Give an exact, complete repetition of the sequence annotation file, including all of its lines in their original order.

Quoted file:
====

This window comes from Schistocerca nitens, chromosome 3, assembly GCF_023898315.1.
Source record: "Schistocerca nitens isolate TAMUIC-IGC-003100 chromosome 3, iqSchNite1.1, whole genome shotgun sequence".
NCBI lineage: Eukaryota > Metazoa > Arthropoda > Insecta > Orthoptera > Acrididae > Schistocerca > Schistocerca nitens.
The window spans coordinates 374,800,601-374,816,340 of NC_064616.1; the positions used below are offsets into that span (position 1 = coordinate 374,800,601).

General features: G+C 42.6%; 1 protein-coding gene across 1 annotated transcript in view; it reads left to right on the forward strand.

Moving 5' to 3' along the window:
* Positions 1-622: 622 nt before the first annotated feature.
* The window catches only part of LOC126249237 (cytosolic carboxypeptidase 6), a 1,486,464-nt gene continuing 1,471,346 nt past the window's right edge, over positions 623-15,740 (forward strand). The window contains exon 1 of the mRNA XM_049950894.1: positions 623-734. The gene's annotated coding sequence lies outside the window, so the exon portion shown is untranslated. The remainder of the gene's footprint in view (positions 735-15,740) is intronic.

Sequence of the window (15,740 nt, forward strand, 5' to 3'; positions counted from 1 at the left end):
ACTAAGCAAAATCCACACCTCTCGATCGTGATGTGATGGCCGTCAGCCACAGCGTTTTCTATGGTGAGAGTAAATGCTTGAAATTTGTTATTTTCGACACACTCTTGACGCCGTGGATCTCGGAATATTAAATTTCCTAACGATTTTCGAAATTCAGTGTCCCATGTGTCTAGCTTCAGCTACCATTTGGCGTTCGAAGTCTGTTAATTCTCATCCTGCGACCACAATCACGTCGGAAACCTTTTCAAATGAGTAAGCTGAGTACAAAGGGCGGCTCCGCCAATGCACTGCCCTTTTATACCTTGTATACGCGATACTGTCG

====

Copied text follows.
This window comes from Schistocerca nitens, chromosome 3, assembly GCF_023898315.1.
Source record: "Schistocerca nitens isolate TAMUIC-IGC-003100 chromosome 3, iqSchNite1.1, whole genome shotgun sequence".
NCBI lineage: Eukaryota > Metazoa > Arthropoda > Insecta > Orthoptera > Acrididae > Schistocerca > Schistocerca nitens.
The window spans coordinates 374,800,601-374,816,340 of NC_064616.1; the positions used below are offsets into that span (position 1 = coordinate 374,800,601).

General features: G+C 42.6%; 1 protein-coding gene across 1 annotated transcript in view; it reads left to right on the forward strand.

Moving 5' to 3' along the window:
* Positions 1-622: 622 nt before the first annotated feature.
* The window catches only part of LOC126249237 (cytosolic carboxypeptidase 6), a 1,486,464-nt gene continuing 1,471,346 nt past the window's right edge, over positions 623-15,740 (forward strand). The window contains exon 1 of the mRNA XM_049950894.1: positions 623-734. The gene's annotated coding sequence lies outside the window, so the exon portion shown is untranslated. The remainder of the gene's footprint in view (positions 735-15,740) is intronic.

Sequence of the window (15,740 nt, forward strand, 5' to 3'; positions counted from 1 at the left end):
ACTAAGCAAAATCCACACCTCTCGATCGTGATGTGATGGCCGTCAGCCACAGCGTTTTCTATGGTGAGAGTAAATGCTTGAAATTTGTTATTTTCGACACACTCTTGACGCCGTGGATCTCGGAATATTAAATTTCCTAACGATTTTCGAAATTCAGTGTCCCATGTGTCTAGCTTCAGCTACCATTTGGCGTTCGAAGTCTGTTAATTCTCATCCTGCGACCACAATCACGTCGGAAACCTTTTCAAATGAGTAAGCTGAGTACAAAGGGCGGCTCCGCCAATGCACTGCCCTTTTATACCTTGTATACGCGATACTGTCG